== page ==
Page 1:Opening The CPU Bottleneck
Page 2:Two $350 Platforms
Page 3:Is Overclocking Needed?
Page 4:Test Settings
Page 5:Benchmark Results: 3DMark Vantage
Page 6:Benchmark Results: Call of Duty: Modern Warfare 2
Page 7:Benchmark Results: Crysis
Page 8:Benchmark Results: DiRT 2 Demo
Page 9:Benchmark Results: Far Cry 2
Page 10:Benchmark Results: Tom Clancy’s H.A.W.X.
Page 11:Benchmark Results: S.T.A.L.K.E.R.: Call of Pripyat
Page 12:Power And Efficiency
Two $350 Platforms
LGA 1156, Intel’s most recent mainstream CPU interface, supports Intel's Core i3, i5, and certain i7 models, in addition to a single Pentium processor designated for OEM customers. Sticking to the mainstream theme, we chose to test the company's least-expensive Core i3 model, the 2.93 GHz Core i3-530.
In his previous article, How Many Cores Do You Need, colleague Don Woligroksi found that while three cores significantly outpaced two, four cores provided little additional gaming benefit. But his observation was published before the return of Intel Hyper-Threading, which adds a logical core for each physical core on the i3 and i7 CPUs.
With the same limit of four threads running on half as many physical cores, the Core i3-530 of today’s system will help us determine whether this technology could run counter to our earlier findings.
Since overclocking is part of today’s test, we're using Gigabyte’s P55-UD3R for its excellent stability and moderate price. This recently-discontinued part is still available from some vendors, is still supported by Gigabyte, and doesn’t sacrifice graphics card bus width in exchange for full-speed USB 3.0 connectivity.
With a mind towards Don’s earlier triple- versus dual-core findings, we sought an AMD triple-core processor with the same $120 price as Intel’s Core i3-530. The only model that matched was its 2.8 GHz Phenom II X3 720.
We would have hoped that AMD would be selling a 2.9 GHz Phenom II X3 735 to replace this older part. However, we know that the triple-core Phenom IIs are expensive, which is why the company is instead focusing on dividing its products among lower-cost Athlon II and higher-cost Phenom II X4 lines.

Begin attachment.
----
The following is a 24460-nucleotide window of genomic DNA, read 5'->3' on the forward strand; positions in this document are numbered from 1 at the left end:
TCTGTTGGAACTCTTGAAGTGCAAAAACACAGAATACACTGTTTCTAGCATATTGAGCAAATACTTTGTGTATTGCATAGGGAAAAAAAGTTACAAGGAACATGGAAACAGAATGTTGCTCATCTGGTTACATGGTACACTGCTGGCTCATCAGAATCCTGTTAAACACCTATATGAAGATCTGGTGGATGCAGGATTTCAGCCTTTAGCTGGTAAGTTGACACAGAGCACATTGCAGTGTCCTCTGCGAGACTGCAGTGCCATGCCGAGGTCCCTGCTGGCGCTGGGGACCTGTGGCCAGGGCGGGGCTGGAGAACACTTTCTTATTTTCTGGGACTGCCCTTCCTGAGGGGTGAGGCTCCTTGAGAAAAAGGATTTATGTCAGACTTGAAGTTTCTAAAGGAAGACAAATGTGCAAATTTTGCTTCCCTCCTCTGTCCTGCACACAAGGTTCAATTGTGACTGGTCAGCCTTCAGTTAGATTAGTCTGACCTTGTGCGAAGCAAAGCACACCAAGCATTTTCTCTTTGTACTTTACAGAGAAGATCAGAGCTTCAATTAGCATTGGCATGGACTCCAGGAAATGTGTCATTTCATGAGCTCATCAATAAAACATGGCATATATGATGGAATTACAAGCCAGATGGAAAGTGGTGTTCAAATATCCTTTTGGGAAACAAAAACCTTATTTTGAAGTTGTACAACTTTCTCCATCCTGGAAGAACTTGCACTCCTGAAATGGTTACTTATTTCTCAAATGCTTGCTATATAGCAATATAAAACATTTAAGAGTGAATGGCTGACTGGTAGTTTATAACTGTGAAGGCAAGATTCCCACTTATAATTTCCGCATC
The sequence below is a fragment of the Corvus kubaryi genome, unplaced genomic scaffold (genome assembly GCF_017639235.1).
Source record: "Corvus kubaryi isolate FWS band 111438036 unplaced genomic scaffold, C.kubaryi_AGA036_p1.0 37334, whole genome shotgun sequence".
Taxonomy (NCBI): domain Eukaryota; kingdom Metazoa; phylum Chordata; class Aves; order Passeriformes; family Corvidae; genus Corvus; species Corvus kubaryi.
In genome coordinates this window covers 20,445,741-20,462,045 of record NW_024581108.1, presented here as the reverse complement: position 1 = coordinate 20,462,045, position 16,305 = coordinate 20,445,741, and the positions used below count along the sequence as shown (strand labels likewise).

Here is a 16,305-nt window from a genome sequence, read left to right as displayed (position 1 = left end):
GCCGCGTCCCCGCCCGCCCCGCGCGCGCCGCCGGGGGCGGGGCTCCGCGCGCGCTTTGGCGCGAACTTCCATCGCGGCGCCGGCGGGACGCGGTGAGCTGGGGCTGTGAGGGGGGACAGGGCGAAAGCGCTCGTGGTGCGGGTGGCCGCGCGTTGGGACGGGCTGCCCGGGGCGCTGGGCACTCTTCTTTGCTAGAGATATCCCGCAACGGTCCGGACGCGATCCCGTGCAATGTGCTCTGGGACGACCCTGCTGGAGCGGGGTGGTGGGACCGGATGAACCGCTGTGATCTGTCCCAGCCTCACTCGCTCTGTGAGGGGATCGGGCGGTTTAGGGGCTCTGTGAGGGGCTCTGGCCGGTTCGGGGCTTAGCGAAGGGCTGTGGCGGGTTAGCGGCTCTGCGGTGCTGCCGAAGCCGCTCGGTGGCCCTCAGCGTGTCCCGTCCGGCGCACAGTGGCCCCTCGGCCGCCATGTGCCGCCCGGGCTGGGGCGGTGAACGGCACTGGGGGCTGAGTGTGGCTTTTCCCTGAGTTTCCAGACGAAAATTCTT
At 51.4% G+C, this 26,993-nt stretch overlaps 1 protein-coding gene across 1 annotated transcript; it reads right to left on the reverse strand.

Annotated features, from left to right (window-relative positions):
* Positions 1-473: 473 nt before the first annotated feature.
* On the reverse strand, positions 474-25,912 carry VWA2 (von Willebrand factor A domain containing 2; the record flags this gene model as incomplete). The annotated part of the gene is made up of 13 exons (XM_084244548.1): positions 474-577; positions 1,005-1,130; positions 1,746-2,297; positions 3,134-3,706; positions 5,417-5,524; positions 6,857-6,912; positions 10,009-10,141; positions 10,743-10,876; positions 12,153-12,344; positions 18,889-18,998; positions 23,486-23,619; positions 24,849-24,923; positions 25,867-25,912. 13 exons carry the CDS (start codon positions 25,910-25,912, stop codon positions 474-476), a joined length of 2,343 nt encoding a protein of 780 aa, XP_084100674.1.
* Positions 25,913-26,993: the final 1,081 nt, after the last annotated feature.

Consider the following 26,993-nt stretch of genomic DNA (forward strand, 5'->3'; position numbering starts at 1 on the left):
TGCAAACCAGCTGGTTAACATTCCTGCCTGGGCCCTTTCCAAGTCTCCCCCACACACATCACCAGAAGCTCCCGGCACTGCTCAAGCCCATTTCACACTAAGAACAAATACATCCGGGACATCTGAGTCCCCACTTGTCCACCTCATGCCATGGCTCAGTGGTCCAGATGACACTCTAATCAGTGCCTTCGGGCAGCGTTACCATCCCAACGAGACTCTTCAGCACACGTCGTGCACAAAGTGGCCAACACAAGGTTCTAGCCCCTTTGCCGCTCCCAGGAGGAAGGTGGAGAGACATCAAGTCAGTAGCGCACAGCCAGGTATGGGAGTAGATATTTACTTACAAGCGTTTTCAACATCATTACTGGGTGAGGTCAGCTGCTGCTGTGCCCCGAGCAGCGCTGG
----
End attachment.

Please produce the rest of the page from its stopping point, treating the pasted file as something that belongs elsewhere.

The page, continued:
We don't see that situation changing anytime soon, as long as AMD isn't getting back volume of quad-core chips with a defective core that would otherwise make Phenom II X3 production economical.
Unlike Intel, AMD provides enough PCI Express (PCIe) 2.0 lanes for its mainstream chipsets to support USB 3.0 controllers at full bandwidth without stealing lanes from the graphics card. The AMD Socket AM3-compatible 890GPA-UD3H provides most of the same features as our chosen Intel-compatible model, plus USB 3.0, SATA 6Gb/s via AMD’s new SB850 southbridge, and an onboard graphics engine that we fortunately won’t need to use.
Rated at DDR3-1333 CAS 9, but capable of reaching CAS 6 at its rated speed and DDR3-1980 at its rated timings, Crucial’s CT25664BA1339 continues to impress us by providing aggressive scalability at a low price. These modules use the same highly-rated D9KPT chips found on many competing DDR3-1600 products, are priced lower, and appear to benefit from a lack of heat spreaders.
- Opening The CPU Bottleneck
- Two $350 Platforms
- Is Overclocking Needed?
- Test Settings
- Benchmark Results: 3DMark Vantage
- Benchmark Results: Call of Duty: Modern Warfare 2
- Benchmark Results: Crysis
- Benchmark Results: DiRT 2 Demo
- Benchmark Results: Far Cry 2
- Benchmark Results: Tom Clancy’s H.A.W.X.
- Benchmark Results: S.T.A.L.K.E.R.: Call of Pripyat
- Power And Efficiency